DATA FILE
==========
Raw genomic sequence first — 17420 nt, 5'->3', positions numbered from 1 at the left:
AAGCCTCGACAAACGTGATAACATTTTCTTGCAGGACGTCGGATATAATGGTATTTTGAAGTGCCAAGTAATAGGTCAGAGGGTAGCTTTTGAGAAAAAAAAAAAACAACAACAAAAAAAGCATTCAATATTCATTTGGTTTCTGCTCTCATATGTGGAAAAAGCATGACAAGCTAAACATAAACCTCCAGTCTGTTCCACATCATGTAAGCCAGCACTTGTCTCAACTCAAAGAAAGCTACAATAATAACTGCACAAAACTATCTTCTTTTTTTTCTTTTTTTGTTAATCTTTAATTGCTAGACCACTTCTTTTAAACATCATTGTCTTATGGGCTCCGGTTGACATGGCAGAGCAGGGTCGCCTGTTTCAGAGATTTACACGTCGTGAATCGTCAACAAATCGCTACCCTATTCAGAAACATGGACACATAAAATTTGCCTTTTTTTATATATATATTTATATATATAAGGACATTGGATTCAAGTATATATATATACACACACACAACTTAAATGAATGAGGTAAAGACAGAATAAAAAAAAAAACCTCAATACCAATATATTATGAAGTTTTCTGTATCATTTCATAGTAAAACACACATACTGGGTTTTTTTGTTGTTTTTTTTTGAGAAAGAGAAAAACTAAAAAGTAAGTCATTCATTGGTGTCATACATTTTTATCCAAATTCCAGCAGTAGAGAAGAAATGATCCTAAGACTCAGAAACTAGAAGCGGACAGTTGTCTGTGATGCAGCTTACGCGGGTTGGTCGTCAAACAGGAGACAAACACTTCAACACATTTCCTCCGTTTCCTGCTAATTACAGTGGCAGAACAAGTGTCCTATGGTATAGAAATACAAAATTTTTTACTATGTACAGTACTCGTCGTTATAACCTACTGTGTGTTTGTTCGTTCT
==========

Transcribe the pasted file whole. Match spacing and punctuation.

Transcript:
Raw genomic sequence first — 17420 nt, 5'->3', positions numbered from 1 at the left:
AAGCCTCGACAAACGTGATAACATTTTCTTGCAGGACGTCGGATATAATGGTATTTTGAAGTGCCAAGTAATAGGTCAGAGGGTAGCTTTTGAGAAAAAAAAAAAACAACAACAAAAAAAGCATTCAATATTCATTTGGTTTCTGCTCTCATATGTGGAAAAAGCATGACAAGCTAAACATAAACCTCCAGTCTGTTCCACATCATGTAAGCCAGCACTTGTCTCAACTCAAAGAAAGCTACAATAATAACTGCACAAAACTATCTTCTTTTTTTTCTTTTTTTGTTAATCTTTAATTGCTAGACCACTTCTTTTAAACATCATTGTCTTATGGGCTCCGGTTGACATGGCAGAGCAGGGTCGCCTGTTTCAGAGATTTACACGTCGTGAATCGTCAACAAATCGCTACCCTATTCAGAAACATGGACACATAAAATTTGCCTTTTTTTATATATATATTTATATATATAAGGACATTGGATTCAAGTATATATATATACACACACACAACTTAAATGAATGAGGTAAAGACAGAATAAAAAAAAAAACCTCAATACCAATATATTATGAAGTTTTCTGTATCATTTCATAGTAAAACACACATACTGGGTTTTTTTGTTGTTTTTTTTTGAGAAAGAGAAAAACTAAAAAGTAAGTCATTCATTGGTGTCATACATTTTTATCCAAATTCCAGCAGTAGAGAAGAAATGATCCTAAGACTCAGAAACTAGAAGCGGACAGTTGTCTGTGATGCAGCTTACGCGGGTTGGTCGTCAAACAGGAGACAAACACTTCAACACATTTCCTCCGTTTCCTGCTAATTACAGTGGCAGAACAAGTGTCCTATGGTATAGAAATACAAAATTTTTTACTATGTACAGTACTCGTCGTTATAACCTACTGTGTGTTTGTTCGTTCT